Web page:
I’ve lived in Maine for only nine of my 53 years. But in that time, I have easily cooked a hundred times more lobster than I’d cooked in the rest of my years combined. Two weekends ago, I steamed and broke down 10 for lobster-roll eating visitors. Last week, I cooked six, two for guests wanting to learn the difference between shedders and hard-shell lobsters, and then four more to test lobster recipes for a class I’ll be teaching at Stonewall Kitchen in York called Lobster: Now and Later. That class is sold out, so figure in another 38 lobsters to my Maine tally. But even as I cook (and sometimes consume) the crustacean that has made Maine famous the world over, I do still consider lobster a luxury item.

I have many tricks for using up all the bits of everyday foods like radish greens, cilantro stems, chicken feet and ham hocks. But the high price I pay for lobster, combined with my waste-not-want-not sensibilities, makes me determined to extract every last bit of flavor I can out of any little bug that arrives alive to my kitchen.

So yes, I am one of those people who sucks the meat out of the four sets of walking legs each lobster has when I am enjoying a steamed whole one of my own. If I am breaking them down for lazy lobster eaters who want their meat in a stew, a risotto, or on a roll, I clip each leg at an angle with a pair of kitchen shears and use a rolling pin to gently press this very sweet meat in a 1-2-inchs strips out of their cocktail straw-like case. I also pick the tiny lumps of meat out of the knuckles that attach these little legs to the lobster’s body. We are talking about less than a half ounce of meat from these legs and joints, combined. But the shape and texture of these particularly sweet parts of the lobster makes any dish you add them to more interesting.

I also use any eggs I find in female lobsters. Raw, they used to be considered a delicacy, like caviar. But today, by law, lobstermen throw obviously pregnant female lobsters back into the water (obvious because the fertilized eggs, or roe, are visible on the outside of their bodies on the undersides of their tails), so that treat is just a memory. What you may find in the female lobsters that make it into your kitchen are unfertilized eggs. They are also referred to as “coral” to indicate the color they turn when they are cooked. When I’m eating just one lobster and find roe, I toss it into my drawn butter bowl to add flavor, color and texture. In a mass shucking situation, I reserve all the cooked roe and stir it into the mayonnaise or aioli I am serving inside the roll or slathered on bread to be served alongside a stew.

I do not eat, nor can I recommend you eat, the tomalley, the light-green hepatopancreas found inside the carapace of the lobster. While some lobster lovers adore the rich, buttery substance, the FDA warns against eating it because ocean contaminants may settle in the liver and pose a threat to humans. So I compost that, along with most of the body housed in the carapace and the head sac. All of the shells though, from both shedders and hard-shelled lobsters, go into the stockpot. I like the recipe former Zapoteca Chef Shannon Bard taught me, which uses corn cobs to further sweeten the broth. I also add chopped fennel tops to the pot for anise flavor.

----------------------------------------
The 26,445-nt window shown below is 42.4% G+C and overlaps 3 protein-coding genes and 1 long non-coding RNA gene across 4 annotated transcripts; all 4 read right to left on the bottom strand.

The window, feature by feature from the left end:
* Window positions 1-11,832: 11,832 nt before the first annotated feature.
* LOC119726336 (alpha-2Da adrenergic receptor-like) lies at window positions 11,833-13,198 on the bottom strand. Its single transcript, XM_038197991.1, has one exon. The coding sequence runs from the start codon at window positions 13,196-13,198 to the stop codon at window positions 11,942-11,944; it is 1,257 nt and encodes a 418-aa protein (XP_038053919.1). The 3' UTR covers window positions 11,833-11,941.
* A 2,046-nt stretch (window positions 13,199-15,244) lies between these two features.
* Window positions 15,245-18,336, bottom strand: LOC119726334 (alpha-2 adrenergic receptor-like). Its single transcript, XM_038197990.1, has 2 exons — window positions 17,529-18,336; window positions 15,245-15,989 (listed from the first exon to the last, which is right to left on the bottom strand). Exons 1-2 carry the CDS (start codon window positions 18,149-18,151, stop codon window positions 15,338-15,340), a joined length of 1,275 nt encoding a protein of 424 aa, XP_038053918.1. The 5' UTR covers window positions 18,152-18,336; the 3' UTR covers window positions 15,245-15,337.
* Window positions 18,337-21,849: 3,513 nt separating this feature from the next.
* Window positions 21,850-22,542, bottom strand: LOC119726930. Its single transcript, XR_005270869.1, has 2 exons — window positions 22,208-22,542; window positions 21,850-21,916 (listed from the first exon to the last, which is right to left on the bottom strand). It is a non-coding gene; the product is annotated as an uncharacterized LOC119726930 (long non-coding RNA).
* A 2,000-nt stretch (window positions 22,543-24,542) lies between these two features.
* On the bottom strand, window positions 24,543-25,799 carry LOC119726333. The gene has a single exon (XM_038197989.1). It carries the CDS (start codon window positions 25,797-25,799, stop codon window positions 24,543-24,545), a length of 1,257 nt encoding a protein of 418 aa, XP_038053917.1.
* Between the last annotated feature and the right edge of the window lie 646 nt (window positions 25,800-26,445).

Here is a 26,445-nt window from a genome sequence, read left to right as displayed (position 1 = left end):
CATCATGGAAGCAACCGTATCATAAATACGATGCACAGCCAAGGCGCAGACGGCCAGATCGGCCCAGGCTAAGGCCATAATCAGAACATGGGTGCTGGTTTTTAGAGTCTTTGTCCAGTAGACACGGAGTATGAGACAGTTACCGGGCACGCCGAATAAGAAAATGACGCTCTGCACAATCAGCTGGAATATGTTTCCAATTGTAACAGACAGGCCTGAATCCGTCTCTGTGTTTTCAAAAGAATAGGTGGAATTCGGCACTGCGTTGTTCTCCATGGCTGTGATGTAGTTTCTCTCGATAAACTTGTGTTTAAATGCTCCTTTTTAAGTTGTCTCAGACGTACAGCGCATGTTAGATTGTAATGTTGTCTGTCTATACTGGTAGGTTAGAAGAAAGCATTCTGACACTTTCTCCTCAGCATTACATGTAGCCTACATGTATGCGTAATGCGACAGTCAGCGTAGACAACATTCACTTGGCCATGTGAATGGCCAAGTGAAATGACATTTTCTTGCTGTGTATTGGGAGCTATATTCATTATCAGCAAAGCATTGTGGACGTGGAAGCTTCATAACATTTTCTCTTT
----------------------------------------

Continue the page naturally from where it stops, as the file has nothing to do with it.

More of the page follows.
Lobster shells can last several months in the freezer, so save them until you can make a huge batch of stock and then freeze it in pint containers. Even if you don’t have lobster meat in seafood-based recipe you’re cooking, a base of lobster stock will sweeten the pot both in terms of flavor and because you’ve stretched your lobster investment even further.


Christine Burns Rudalevige is a food writer, recipe developer, tester and cooking teacher in Brunswick, and the author of “Green Plate Special,” a cookbook from Islandport Press based on these columns. She can be contacted at: cburns1227@gmail.com.

Spicy Lobster and Summer Vegetable Orecchiette Derek Davis/Staff Photographer

Spicy Lobster and Summer Vegetable Orecchiette

This pasta dish has no chunks of lobster meat, but using stock to make the spicy, tomato-based sauce gives the sauce a mysterious sweetness that eaters will love even if they can’t put their finger on what’s in it. I am a spice wimp, so I err on the mild side when adding red chili flakes to a recipe. If you like it hotter, by all means, add more.

Serves 4

2 tablespoons olive oil
1/2 cup chopped onion
1/4 cup chopped fennel
1/4 cup chopped carrots
1 tablespoon minced garlic (or 2 tablespoons minced garlic scapes)
1/4 teaspoon crushed red chili flakes
2 cups lobster stock
1 cup crushed tomatoes
1 pound orecchiette
1 cup fresh peas
1 cup fresh corn kernels
1/4 cup chopped parsley

Warm the olive oil in a large skillet over medium high heat. Add the onion, fennel and carrots. Cook until the vegetables start to soften, 3-4 minutes. Add the garlic and chili flakes and cook for 90 seconds. Add the stock and tomatoes, bring the mixture to a boil, reduce heat to low, and simmer the sauce while you cook the pasta.

Bring a large pot of salted water to a rolling boil over high heat. Add the pasta and cook until al dente. Use a slotted spoon to transfer the pasta into the skillet with the sauce. Add the peas and corn, stir to combine and simmer for 1 minute. If the sauce seems dry (it should be relatively brothy) add 1/4 cup of pasta water to loosen it up. Taste and season with salt if necessary. Serve the pasta hot, garnished with the parsley.

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